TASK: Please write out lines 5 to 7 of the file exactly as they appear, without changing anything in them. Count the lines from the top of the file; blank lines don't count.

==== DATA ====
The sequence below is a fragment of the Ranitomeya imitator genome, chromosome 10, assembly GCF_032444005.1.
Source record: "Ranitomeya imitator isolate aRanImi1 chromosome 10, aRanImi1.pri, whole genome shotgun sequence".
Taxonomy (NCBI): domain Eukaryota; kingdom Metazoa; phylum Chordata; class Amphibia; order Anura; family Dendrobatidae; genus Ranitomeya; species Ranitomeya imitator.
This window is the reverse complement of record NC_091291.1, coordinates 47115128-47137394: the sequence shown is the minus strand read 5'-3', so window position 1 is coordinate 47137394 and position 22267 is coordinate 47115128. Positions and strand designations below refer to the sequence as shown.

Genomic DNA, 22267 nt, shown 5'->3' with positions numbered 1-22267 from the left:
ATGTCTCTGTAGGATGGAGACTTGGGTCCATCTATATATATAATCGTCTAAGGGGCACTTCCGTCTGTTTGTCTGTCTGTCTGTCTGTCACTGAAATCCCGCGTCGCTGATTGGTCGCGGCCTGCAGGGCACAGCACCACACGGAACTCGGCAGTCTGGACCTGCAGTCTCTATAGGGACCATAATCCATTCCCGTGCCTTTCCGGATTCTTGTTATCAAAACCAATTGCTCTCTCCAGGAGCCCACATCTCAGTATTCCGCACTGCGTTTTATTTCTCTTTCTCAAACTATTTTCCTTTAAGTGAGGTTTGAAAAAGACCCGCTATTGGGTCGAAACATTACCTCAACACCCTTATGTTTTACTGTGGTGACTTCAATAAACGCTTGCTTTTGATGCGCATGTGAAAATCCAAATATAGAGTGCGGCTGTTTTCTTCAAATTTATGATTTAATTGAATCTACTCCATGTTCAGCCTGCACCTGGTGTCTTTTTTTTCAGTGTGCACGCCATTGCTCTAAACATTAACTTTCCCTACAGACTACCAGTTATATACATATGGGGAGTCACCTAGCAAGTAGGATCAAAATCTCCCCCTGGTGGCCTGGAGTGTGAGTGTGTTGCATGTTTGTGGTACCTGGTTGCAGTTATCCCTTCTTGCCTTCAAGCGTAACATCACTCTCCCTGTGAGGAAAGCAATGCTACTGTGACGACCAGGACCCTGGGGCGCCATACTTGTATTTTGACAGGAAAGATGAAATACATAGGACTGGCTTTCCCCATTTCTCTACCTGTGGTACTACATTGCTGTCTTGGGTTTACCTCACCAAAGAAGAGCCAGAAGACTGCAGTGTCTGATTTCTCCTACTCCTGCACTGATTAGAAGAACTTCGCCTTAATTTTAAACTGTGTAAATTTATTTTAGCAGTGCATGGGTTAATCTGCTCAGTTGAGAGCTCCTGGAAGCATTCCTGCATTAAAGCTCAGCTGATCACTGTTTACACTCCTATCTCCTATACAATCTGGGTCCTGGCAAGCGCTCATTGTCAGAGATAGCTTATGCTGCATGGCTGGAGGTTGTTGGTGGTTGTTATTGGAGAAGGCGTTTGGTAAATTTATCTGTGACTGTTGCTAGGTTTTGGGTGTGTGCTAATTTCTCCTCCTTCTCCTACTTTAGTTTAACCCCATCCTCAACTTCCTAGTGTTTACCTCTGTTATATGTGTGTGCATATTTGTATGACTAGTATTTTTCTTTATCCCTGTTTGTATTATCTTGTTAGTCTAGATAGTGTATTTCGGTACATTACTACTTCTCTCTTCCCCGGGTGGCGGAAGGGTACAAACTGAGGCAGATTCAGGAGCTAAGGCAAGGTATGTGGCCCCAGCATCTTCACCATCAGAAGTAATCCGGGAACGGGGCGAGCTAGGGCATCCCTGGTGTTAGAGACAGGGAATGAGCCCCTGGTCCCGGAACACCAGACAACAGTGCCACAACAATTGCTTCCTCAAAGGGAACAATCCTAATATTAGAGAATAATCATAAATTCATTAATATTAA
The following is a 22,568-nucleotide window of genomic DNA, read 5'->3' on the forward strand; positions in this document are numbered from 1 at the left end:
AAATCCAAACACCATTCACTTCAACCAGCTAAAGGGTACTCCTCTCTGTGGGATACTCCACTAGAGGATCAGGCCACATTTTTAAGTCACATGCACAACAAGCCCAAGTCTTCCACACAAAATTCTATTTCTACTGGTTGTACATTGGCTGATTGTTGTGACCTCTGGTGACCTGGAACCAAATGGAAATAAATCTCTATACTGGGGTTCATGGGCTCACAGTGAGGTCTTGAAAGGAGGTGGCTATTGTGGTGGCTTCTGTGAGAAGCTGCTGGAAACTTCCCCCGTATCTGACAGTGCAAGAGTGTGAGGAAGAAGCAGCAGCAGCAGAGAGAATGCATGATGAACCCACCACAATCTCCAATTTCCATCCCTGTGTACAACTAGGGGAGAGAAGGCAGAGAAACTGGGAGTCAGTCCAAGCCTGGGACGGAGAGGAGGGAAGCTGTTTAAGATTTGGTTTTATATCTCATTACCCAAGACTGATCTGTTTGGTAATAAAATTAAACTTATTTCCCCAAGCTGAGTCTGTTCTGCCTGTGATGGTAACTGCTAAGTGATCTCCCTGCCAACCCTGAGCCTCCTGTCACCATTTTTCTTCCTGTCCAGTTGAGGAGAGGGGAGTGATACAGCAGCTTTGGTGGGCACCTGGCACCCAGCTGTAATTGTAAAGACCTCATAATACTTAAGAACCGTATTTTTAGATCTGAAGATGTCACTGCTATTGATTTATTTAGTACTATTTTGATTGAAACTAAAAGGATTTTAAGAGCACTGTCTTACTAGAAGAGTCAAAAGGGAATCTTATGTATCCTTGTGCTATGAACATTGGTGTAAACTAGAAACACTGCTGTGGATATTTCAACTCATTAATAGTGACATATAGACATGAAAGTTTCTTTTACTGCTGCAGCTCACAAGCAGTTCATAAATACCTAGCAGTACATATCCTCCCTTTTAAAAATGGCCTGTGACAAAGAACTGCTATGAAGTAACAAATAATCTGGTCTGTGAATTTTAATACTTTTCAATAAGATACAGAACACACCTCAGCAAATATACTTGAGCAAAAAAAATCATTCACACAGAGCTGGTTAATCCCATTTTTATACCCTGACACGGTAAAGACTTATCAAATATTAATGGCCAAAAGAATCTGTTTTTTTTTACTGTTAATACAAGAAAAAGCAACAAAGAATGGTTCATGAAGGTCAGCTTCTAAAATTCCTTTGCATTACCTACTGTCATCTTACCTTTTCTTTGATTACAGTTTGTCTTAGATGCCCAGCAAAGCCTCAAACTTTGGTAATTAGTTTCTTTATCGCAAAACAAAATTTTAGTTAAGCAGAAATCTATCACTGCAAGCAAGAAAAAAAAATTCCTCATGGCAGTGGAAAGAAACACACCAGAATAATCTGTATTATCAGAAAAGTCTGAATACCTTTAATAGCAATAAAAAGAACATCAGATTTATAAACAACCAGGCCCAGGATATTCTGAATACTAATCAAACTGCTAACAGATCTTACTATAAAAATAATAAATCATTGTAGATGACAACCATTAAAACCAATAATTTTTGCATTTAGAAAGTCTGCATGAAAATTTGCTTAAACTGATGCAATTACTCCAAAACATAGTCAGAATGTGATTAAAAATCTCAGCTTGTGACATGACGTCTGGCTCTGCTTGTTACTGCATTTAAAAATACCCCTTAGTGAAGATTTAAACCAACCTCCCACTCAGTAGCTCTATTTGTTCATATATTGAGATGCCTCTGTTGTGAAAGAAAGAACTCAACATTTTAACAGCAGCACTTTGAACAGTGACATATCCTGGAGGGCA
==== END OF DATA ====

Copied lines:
Genomic DNA, 22267 nt, shown 5'->3' with positions numbered 1-22267 from the left:
ATGTCTCTGTAGGATGGAGACTTGGGTCCATCTATATATATAATCGTCTAAGGGGCACTTCCGTCTGTTTGTCTGTCTGTCTGTCTGTCACTGAAATCCCGCGTCGCTGATTGGTCGCGGCCTGCAGGGCACAGCACCACACGGAACTCGGCAGTCTGGACCTGCAGTCTCTATAGGGACCATAATCCATTCCCGTGCCTTTCCGGATTCTTGTTATCAAAACCAATTGCTCTCTCCAGGAGCCCACATCTCAGTATTCCGCACTGCGTTTTATTTCTCTTTCTCAAACTATTTTCCTTTAAGTGAGGTTTGAAAAAGACCCGCTATTGGGTCGAAACATTACCTCAACACCCTTATGTTTTACTGTGGTGACTTCAATAAACGCTTGCTTTTGATGCGCATGTGAAAATCCAAATATAGAGTGCGGCTGTTTTCTTCAAATTTATGATTTAATTGAATCTACTCCATGTTCAGCCTGCACCTGGTGTCTTTTTTTTCAGTGTGCACGCCATTGCTCTAAACATTAACTTTCCCTACAGACTACCAGTTATATACATATGGGGAGTCACCTAGCAAGTAGGATCAAAATCTCCCCCTGGTGGCCTGGAGTGTGAGTGTGTTGCATGTTTGTGGTACCTGGTTGCAGTTATCCCTTCTTGCCTTCAAGCGTAACATCACTCTCCCTGTGAGGAAAGCAATGCTACTGTGACGACCAGGACCCTGGGGCGCCATACTTGTATTTTGACAGGAAAGATGAAATACATAGGACTGGCTTTCCCCATTTCTCTACCTGTGGTACTACATTGCTGTCTTGGGTTTACCTCACCAAAGAAGAGCCAGAAGACTGCAGTGTCTGATTTCTCCTACTCCTGCACTGATTAGAAGAACTTCGCCTTAATTTTAAACTGTGTAAATTTATTTTAGCAGTGCATGGGTTAATCTGCTCAGTTGAGAGCTCCTGGAAGCATTCCTGCATTAAAGCTCAGCTGATCACTGTTTACACTCCTATCTCCTATACAATCTGGGTCCTGGCAAGCGCTCATTGTCAGAGATAGCTTATGCTGCATGGCTGGAGGTTGTTGGTGGTTGTTATTGGAGAAGGCGTTTGGTAAATTTATCTGTGACTGTTGCTAGGTTTTGGGTGTGTGCTAATTTCTCCTCCTTCTCCTACTTTAGTTTAACCCCATCCTCAACTTCCTAGTGTTTACCTCTGTTATATGTGTGTGCATATTTGTATGACTAGTATTTTTCTTTATCCCTGTTTGTATTATCTTGTTAGTCTAGATAGTGTATTTCGGTACATTACTACTTCTCTCTTCCCCGGGTGGCGGAAGGGTACAAACTGAGGCAGATTCAGGAGCTAAGGCAAGGTATGTGGCCCCAGCATCTTCACCATCAGAAGTAATCCGGGAACGGGGCGAGCTAGGGCATCCCTGGTGTTAGAGACAGGGAATGAGCCCCTGGTCCCGGAACACCAGACAACAGTGCCACAACAATTGCTTCCTCAAAGGGAACAATCCTAATATTAGAGAATAATCATAAATTCATTAATATTAA
The following is a 22,568-nucleotide window of genomic DNA, read 5'->3' on the forward strand; positions in this document are numbered from 1 at the left end: